When COVID-19 forced the cancellation of clinical rotations for Central Michigan University College of Medicine students, Akbar Husain decided to use his medical training and join the fight.
The third-year medical student from West Bloomfield Township, Michigan, took his skills to Henry Ford Macomb Hospital to work in infection control.
'Trial by fire'
Workers in infection control manage and track exposures to infectious diseases, coordinate care with health personnel and hospital processes, and participate in decisions regarding how hospitals manage epidemics in the community.
The quickness with which the virus spread in Michigan communities caught many hospitals and their workers off guard. Husain was quick to offer help.
"At first, it was like a trial by fire," he said. "It seemed that everyone was kind of building the plane as it flies. I was really fortunate in that Henry Ford was very efficient in getting me set up with the right communication equipment and teams."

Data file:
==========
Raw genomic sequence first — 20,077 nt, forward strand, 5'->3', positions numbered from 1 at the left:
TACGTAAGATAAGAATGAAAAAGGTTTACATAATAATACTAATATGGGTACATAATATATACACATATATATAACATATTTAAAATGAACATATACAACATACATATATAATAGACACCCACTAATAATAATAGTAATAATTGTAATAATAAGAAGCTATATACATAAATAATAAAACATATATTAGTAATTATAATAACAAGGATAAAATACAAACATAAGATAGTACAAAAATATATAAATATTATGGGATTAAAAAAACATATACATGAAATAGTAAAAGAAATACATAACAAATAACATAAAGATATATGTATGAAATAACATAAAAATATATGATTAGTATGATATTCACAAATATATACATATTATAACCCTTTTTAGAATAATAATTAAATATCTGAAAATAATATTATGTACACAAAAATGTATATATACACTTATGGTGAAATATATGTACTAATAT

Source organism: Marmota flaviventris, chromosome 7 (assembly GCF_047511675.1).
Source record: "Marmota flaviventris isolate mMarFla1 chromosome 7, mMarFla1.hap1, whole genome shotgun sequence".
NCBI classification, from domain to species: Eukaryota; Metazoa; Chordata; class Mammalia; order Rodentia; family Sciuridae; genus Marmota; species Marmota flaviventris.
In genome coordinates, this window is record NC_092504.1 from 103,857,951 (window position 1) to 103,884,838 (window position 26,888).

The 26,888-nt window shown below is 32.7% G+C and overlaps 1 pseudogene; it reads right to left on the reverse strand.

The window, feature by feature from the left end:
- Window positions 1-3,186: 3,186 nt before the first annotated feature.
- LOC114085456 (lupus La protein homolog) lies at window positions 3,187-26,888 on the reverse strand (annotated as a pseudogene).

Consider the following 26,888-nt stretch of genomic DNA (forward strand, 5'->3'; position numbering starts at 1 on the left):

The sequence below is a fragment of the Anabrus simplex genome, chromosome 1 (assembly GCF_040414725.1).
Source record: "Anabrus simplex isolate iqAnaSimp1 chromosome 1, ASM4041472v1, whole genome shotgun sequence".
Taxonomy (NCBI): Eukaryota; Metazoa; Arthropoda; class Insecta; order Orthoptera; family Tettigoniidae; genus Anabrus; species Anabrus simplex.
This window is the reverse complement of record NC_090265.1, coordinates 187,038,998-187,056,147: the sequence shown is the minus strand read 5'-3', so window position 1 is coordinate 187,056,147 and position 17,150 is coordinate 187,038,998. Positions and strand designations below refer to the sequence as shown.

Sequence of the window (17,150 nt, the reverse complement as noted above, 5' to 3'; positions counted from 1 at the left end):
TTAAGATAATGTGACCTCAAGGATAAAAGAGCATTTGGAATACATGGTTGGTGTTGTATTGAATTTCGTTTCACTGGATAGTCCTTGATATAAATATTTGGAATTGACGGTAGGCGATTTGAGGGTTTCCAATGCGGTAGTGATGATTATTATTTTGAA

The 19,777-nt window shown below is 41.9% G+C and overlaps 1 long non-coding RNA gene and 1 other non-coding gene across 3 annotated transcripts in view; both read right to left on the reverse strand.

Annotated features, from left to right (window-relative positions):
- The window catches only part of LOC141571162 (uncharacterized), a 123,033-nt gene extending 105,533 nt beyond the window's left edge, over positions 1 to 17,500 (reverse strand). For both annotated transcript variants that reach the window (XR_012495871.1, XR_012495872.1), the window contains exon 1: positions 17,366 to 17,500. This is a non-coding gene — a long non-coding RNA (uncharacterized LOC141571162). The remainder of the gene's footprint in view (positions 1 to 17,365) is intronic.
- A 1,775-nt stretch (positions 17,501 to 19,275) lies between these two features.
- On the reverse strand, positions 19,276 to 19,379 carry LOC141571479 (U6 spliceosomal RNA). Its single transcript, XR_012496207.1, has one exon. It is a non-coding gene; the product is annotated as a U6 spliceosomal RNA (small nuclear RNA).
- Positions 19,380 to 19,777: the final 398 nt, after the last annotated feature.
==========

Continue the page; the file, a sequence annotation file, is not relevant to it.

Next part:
He said the foundation of knowledge that the College of Medicine built in him to that point prepared him for the experience that will benefit him in years to come.
"It certainly will help me to advocate for preparedness, to have systems in place to connect the needs with the supplies so there is less panic and uncertainty."
Hearing a call
Uncertainty did not play a role in his choice of a career and a university.
If the fact that his father is a doctor didn't solidify the decision, a medical mission trip did.
"Seeing the kind of training you get from this career and the impact you can have is amazing," he said.
The opportunity to provide medical care to rural and underserved populations, and the family-like culture of the College of Medicine, are what drew him to CMU.
"Just the notion that you can offer health options to people felt like a calling," he said. "There is nothing that I would rather be doing."